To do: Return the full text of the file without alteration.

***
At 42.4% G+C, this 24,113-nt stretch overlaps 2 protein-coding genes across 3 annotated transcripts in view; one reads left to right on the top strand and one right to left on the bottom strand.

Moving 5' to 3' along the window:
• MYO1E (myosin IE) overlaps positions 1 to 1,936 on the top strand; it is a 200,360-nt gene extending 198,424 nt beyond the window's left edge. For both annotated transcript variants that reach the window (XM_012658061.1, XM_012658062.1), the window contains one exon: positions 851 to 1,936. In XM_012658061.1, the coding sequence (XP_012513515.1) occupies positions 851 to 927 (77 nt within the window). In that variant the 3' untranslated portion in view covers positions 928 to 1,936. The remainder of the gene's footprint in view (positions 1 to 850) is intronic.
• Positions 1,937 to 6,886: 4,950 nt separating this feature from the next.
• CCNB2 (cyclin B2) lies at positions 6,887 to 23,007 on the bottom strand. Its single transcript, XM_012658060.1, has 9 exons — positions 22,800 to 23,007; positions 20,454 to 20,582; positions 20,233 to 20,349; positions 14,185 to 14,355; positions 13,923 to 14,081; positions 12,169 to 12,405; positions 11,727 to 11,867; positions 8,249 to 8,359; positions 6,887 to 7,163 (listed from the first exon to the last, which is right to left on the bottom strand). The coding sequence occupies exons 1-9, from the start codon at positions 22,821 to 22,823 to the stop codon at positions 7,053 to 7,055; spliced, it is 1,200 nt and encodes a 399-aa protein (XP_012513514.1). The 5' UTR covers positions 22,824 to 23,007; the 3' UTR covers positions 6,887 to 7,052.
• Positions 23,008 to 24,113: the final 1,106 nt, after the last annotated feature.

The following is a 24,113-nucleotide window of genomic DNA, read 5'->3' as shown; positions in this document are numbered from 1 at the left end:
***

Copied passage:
At 42.4% G+C, this 24,113-nt stretch overlaps 2 protein-coding genes across 3 annotated transcripts in view; one reads left to right on the top strand and one right to left on the bottom strand.

Moving 5' to 3' along the window:
• MYO1E (myosin IE) overlaps positions 1 to 1,936 on the top strand; it is a 200,360-nt gene extending 198,424 nt beyond the window's left edge. For both annotated transcript variants that reach the window (XM_012658061.1, XM_012658062.1), the window contains one exon: positions 851 to 1,936. In XM_012658061.1, the coding sequence (XP_012513515.1) occupies positions 851 to 927 (77 nt within the window). In that variant the 3' untranslated portion in view covers positions 928 to 1,936. The remainder of the gene's footprint in view (positions 1 to 850) is intronic.
• Positions 1,937 to 6,886: 4,950 nt separating this feature from the next.
• CCNB2 (cyclin B2) lies at positions 6,887 to 23,007 on the bottom strand. Its single transcript, XM_012658060.1, has 9 exons — positions 22,800 to 23,007; positions 20,454 to 20,582; positions 20,233 to 20,349; positions 14,185 to 14,355; positions 13,923 to 14,081; positions 12,169 to 12,405; positions 11,727 to 11,867; positions 8,249 to 8,359; positions 6,887 to 7,163 (listed from the first exon to the last, which is right to left on the bottom strand). The coding sequence occupies exons 1-9, from the start codon at positions 22,821 to 22,823 to the stop codon at positions 7,053 to 7,055; spliced, it is 1,200 nt and encodes a 399-aa protein (XP_012513514.1). The 5' UTR covers positions 22,824 to 23,007; the 3' UTR covers positions 6,887 to 7,052.
• Positions 23,008 to 24,113: the final 1,106 nt, after the last annotated feature.

The following is a 24,113-nucleotide window of genomic DNA, read 5'->3' as shown; positions in this document are numbered from 1 at the left end: